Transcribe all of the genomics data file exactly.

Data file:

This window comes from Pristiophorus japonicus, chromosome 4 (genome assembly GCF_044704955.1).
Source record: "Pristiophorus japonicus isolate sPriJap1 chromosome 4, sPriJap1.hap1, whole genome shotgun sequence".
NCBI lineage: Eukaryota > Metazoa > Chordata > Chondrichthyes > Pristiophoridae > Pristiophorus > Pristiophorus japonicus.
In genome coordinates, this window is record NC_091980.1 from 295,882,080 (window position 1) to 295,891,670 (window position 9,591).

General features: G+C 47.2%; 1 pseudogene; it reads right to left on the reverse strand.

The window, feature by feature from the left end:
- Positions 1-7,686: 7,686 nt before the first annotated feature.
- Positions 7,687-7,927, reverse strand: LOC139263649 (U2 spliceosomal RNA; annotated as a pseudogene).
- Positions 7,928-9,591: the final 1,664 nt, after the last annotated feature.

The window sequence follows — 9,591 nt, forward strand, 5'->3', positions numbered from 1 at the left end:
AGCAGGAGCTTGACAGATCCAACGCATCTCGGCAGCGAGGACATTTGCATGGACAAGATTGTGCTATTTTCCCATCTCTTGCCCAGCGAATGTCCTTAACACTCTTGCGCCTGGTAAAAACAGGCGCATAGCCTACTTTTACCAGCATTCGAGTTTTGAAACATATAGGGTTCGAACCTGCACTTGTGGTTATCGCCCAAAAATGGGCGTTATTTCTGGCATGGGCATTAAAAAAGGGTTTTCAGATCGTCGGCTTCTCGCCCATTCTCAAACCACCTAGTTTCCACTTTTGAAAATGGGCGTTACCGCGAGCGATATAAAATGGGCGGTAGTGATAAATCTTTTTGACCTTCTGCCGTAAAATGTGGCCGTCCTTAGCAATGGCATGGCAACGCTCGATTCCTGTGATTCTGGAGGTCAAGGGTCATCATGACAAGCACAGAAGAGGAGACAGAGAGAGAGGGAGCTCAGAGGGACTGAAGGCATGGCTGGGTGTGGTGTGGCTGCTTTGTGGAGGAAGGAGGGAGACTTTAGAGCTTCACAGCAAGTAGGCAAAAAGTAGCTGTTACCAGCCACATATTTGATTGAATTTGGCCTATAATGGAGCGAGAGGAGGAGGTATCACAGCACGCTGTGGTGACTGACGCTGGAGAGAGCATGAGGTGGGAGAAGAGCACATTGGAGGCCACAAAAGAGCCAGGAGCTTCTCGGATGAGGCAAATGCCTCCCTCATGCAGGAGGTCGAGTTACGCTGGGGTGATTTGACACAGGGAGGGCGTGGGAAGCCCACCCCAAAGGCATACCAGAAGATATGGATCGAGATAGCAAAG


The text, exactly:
This window comes from Pristiophorus japonicus, chromosome 4 (genome assembly GCF_044704955.1).
Source record: "Pristiophorus japonicus isolate sPriJap1 chromosome 4, sPriJap1.hap1, whole genome shotgun sequence".
NCBI lineage: Eukaryota > Metazoa > Chordata > Chondrichthyes > Pristiophoridae > Pristiophorus > Pristiophorus japonicus.
In genome coordinates, this window is record NC_091980.1 from 295,882,080 (window position 1) to 295,891,670 (window position 9,591).

General features: G+C 47.2%; 1 pseudogene; it reads right to left on the reverse strand.

The window, feature by feature from the left end:
- Positions 1-7,686: 7,686 nt before the first annotated feature.
- Positions 7,687-7,927, reverse strand: LOC139263649 (U2 spliceosomal RNA; annotated as a pseudogene).
- Positions 7,928-9,591: the final 1,664 nt, after the last annotated feature.

The window sequence follows — 9,591 nt, forward strand, 5'->3', positions numbered from 1 at the left end:
AGCAGGAGCTTGACAGATCCAACGCATCTCGGCAGCGAGGACATTTGCATGGACAAGATTGTGCTATTTTCCCATCTCTTGCCCAGCGAATGTCCTTAACACTCTTGCGCCTGGTAAAAACAGGCGCATAGCCTACTTTTACCAGCATTCGAGTTTTGAAACATATAGGGTTCGAACCTGCACTTGTGGTTATCGCCCAAAAATGGGCGTTATTTCTGGCATGGGCATTAAAAAAGGGTTTTCAGATCGTCGGCTTCTCGCCCATTCTCAAACCACCTAGTTTCCACTTTTGAAAATGGGCGTTACCGCGAGCGATATAAAATGGGCGGTAGTGATAAATCTTTTTGACCTTCTGCCGTAAAATGTGGCCGTCCTTAGCAATGGCATGGCAACGCTCGATTCCTGTGATTCTGGAGGTCAAGGGTCATCATGACAAGCACAGAAGAGGAGACAGAGAGAGAGGGAGCTCAGAGGGACTGAAGGCATGGCTGGGTGTGGTGTGGCTGCTTTGTGGAGGAAGGAGGGAGACTTTAGAGCTTCACAGCAAGTAGGCAAAAAGTAGCTGTTACCAGCCACATATTTGATTGAATTTGGCCTATAATGGAGCGAGAGGAGGAGGTATCACAGCACGCTGTGGTGACTGACGCTGGAGAGAGCATGAGGTGGGAGAAGAGCACATTGGAGGCCACAAAAGAGCCAGGAGCTTCTCGGATGAGGCAAATGCCTCCCTCATGCAGGAGGTCGAGTTACGCTGGGGTGATTTGACACAGGGAGGGCGTGGGAAGCCCACCCCAAAGGCATACCAGAAGATATGGATCGAGATAGCAAAG